Friday, December 18, 2009

Free Advice

Every quarter, public companies are required to release their latest financial results. Along with their results, they hold conference calls and accept questions from the public. As we've discussed before, it's important for investors to listen to these calls to understand the challenges the company faces. Usually, analysts ask management about revenue outlooks for various products, margin expectations, overall strategy and other pertinent questions. Sometimes, however, analysts will feel the need to offer some "free" advice to management.

On a conference call for Build-A-Bear (BBW) last year when the stock price was near its lowest, here's what Mike Smith of Kansas City Capital had to say when prompted for his question:

"Well, one comment first before I ask a question. I would suggest you don’t buy any stock back because [insert fearful outlook here]"

His opinion is one which was rampant throughout a finance industry that was gripped with fear. At a time when value investors were buying, stock analysts were against buying back shares at the cheapest prices in over a decade. (Of course, the value of analysts is not so clear when you consider their ratings of Lehman Brothers the day before it went down).

Of course, when valuations are already high is when companies tend to buy back their stock, with wholehearted support from analysts. Consider the magnitude of the buybacks that took place a couple of years ago when the market was at its peak. Needless to say, it was not the best use of shareholder capital.

I don't necessarily know that BBW should have been buying back stock at that particular point in time, but that option should most certainly not be automatically discarded; if management sees a certain level of cash flow that more than covers the company's fixed obligations, buybacks at cheap prices may very well be in order, particularly for a company with a lot of cash on hand. Here's what BBW's founder, chairman and CEO had to say on the matter:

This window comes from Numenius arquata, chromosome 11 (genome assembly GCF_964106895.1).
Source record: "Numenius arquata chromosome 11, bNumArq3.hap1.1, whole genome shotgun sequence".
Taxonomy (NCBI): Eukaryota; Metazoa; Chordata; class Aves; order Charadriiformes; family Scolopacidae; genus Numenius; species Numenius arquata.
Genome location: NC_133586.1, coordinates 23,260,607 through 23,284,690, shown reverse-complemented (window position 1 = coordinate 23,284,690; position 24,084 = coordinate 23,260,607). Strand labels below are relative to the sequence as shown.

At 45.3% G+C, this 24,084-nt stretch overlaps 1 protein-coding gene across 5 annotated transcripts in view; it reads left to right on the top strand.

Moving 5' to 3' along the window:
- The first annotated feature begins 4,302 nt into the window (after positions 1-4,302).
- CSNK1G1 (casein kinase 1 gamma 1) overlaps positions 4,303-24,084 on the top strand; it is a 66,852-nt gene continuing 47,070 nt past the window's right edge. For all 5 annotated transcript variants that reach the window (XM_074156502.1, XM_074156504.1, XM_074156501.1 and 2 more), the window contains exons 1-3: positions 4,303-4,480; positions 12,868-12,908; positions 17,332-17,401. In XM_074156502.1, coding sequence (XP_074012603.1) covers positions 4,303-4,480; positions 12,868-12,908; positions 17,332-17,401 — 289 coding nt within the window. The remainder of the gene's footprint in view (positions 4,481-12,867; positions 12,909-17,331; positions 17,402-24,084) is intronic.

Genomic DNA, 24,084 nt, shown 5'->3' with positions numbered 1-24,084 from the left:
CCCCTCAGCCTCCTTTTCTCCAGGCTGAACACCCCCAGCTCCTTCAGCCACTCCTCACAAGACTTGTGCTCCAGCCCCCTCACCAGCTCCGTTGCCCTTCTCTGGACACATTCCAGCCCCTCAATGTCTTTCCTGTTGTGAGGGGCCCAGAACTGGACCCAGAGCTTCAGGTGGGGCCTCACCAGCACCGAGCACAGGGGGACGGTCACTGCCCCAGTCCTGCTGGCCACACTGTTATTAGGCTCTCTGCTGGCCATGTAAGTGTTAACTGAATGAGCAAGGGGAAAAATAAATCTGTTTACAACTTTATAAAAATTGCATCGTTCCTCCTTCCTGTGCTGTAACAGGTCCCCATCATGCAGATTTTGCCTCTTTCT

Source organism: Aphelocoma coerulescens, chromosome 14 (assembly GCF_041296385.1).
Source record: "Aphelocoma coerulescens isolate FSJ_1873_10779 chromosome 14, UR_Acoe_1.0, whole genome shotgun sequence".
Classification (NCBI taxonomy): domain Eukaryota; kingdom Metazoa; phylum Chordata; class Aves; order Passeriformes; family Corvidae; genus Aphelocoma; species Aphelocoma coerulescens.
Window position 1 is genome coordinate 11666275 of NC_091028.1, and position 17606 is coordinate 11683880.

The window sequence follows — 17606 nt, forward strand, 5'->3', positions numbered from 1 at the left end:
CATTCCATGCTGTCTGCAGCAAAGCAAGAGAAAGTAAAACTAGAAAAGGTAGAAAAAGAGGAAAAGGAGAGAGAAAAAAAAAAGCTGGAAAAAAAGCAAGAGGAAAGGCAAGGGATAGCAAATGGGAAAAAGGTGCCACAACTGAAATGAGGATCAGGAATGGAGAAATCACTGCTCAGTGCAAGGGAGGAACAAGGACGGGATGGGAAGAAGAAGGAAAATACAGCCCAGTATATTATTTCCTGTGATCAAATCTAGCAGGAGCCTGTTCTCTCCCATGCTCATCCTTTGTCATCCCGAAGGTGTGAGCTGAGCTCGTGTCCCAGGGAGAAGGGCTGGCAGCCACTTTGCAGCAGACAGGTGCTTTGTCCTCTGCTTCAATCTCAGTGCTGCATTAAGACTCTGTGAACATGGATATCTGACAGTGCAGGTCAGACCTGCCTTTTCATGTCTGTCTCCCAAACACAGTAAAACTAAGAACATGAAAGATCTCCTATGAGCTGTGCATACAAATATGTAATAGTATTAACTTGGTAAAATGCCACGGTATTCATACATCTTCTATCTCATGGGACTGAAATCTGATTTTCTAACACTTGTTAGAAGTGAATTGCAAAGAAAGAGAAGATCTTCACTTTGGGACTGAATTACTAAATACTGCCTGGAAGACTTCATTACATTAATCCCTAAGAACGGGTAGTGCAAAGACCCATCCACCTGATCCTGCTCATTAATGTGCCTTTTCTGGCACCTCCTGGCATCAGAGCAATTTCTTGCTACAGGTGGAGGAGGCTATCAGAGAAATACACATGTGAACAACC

"We have to look at it week by week and we do. And I think that if there’s opportunities that present themselves because we can see that the cash is in excess of what we thought would need to operate our business in a normal basis. And we’re also trying to look and forecast into 2009 and how the economic issues will affect us there."

Free advice is worth its price!


Rayhaan said...

Yo saj and barel(i ve finally figured out that u r 2 ppl, talk bout low brainpower!), i hope im not crossing lines here(yet again!) but u never tell us ur side of the story, i mean how did u guys become interested in taking up investing as a career? And what made u choose this particular 'religion' of investing as opposed to say growth? (pls answer these qs separately if possible) and would it be a good idea to review useful stuff from phil fishers books?( ur choice just asking) p.s keep up d gud work guys!

Saj Karsan said...

Hi Rayhaan,

I was always interested in investing, and when I learned about value investing it just made sense and was a natural fit. I decided to make a career out of it when I was enrolled in an MBA program.

I agree, reviewing Fisher would be good. Coincidentally, summaries of his book will come out on this site next week!

Rayhaan said...

Thx saj, u r d best! But hey u didnt tell bout barel n at wot age did u start learning bout investing?

Saj Karsan said...

Hi Rayhaan,

I can't really speak for Barel, and he hasn't been on the blog for a while. I can't remember when I first became interested in investing...probably as a teenager!

rayhaan said...

oh boy! we do ve a few things in common
now i guess im not the only contrarian freak around lol!
thx 4 answering my questions.
ps there r stocks with low d/e levels as well as p/e levels of less than 2!!!!!!
pls check out indian stock market